After 46 verses of judgment against Moab, the final verse of chapter 48 says, “Yet, I will restore the fortunes of Moab in days to come.”   Hope and restoration is coming – at least for those judged worthy.  Amongst the condemnation of these chapters, Jeremiah includes a beautiful word from God for Israel as well,

But do not be afraid, Jacob, my servant;
    do not be dismayed, Israel.
For I will bring you home again from distant lands,
    and your children will return from their exile.
Israel[f] will return to a life of peace and quiet,
    and no one will terrorize them.
28 Do not be afraid, Jacob, my servant,
    for I am with you,” says the Lord.
“I will completely destroy the nations to which I have exiled you,
    but I will not completely destroy you.
I will discipline you, but with justice;
    I cannot let you go unpunished.” (Jeremiah 46: 27-28 NLT)

God sees and will not let the guilty go unpunished.  But His deepest desire is to find and reward faithfulness in His children so He can live with them in peace.  God still judges in His love today – as a wise and caring parent.  There will yet be a time of unequaled punishment for those who appeared to get away with evil with a proud heart, relying on themselves and turning their backs on God.  This is discipline with justice.  And, then, there will be restoration and peace.  Come Lord Jesus Come – may He find us faithful.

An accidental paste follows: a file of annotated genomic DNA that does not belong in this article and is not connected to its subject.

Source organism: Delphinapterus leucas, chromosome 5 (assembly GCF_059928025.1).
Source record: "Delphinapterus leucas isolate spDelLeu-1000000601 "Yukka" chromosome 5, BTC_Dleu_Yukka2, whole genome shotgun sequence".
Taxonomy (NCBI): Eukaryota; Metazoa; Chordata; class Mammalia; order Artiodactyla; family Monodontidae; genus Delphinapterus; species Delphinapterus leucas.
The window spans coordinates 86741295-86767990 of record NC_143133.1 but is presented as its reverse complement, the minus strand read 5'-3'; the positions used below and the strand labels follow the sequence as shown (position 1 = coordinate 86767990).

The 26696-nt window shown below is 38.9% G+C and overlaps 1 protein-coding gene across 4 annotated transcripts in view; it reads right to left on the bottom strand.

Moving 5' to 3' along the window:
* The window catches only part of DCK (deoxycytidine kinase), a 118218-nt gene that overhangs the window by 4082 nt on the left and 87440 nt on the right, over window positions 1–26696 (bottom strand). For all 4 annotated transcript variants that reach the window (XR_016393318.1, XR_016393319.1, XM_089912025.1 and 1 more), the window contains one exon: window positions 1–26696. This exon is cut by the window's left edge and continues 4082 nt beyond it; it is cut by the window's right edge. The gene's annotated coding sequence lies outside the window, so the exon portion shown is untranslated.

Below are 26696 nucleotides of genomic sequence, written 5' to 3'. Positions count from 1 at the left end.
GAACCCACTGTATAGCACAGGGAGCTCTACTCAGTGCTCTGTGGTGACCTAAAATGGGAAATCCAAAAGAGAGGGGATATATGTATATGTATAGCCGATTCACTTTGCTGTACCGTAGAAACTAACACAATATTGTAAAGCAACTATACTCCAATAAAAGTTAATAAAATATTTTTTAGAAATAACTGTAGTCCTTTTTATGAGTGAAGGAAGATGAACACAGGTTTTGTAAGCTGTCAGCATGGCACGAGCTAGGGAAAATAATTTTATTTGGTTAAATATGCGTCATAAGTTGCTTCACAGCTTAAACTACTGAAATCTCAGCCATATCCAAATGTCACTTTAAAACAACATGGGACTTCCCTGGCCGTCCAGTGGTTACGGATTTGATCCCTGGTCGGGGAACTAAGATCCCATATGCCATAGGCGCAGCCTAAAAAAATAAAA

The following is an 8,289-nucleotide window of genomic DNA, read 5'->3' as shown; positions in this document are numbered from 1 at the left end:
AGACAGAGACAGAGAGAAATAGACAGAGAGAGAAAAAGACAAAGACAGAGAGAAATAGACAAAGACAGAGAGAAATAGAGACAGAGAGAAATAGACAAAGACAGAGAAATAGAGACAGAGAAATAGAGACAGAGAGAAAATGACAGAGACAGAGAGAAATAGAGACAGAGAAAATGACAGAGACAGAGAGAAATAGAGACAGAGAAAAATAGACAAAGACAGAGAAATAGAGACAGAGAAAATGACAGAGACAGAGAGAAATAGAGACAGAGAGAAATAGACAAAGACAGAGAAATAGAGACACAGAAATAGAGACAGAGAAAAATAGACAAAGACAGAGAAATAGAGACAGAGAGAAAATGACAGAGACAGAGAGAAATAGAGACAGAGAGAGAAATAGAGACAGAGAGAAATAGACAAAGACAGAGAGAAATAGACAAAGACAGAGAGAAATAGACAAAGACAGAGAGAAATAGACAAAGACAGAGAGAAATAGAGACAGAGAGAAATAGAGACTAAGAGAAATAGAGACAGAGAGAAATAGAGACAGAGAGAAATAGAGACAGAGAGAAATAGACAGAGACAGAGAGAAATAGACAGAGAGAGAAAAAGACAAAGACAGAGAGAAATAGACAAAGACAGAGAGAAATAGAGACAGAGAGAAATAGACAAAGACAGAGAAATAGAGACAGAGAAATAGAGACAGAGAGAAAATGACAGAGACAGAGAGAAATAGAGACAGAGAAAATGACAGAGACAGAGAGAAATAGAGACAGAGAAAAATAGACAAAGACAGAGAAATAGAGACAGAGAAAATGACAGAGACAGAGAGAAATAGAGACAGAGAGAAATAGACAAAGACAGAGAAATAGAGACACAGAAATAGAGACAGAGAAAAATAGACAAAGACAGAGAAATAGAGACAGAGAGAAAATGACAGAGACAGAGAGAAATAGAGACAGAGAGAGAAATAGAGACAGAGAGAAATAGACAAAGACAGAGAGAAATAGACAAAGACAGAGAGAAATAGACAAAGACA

Marcia Railton

 

Today’s Bible reading can be read or listened to at Jeremiah 46-48.

Tomorrow’s reading will be Jeremiah 49-50 as we continue on our 2020 Chronological Bible Reading Plan

Why are You Destroying Yourself?

Jeremiah 41-45

Jeremiah 44_71 NLT sgl

Life is often not what we expect.  The last few days we have read about the Jews who went into exile to Babylon under King Nebuchadnezzar.  This was punishment from God for turning their backs on Him and following after their own selfish interests – false gods.  No doubt it would be very difficult to be uprooted from your homeland and all you have ever known to be taken to a foreign land – with a strange new language, foods, neighbors, rulers, homes and customs.  It would be easy to think that the ones left behind to stay in Judah were the lucky ones.  But, that would depend on how they acted.  After having just witnessed their brothers’ and sisters’ tragic deportation, you would have thought they may have learned their lesson and stuck a bit closer to God’s guidelines.  But….then you would read today’s Bible reading (Jeremiah 41-45) and find out mankind doesn’t always do the wise thing.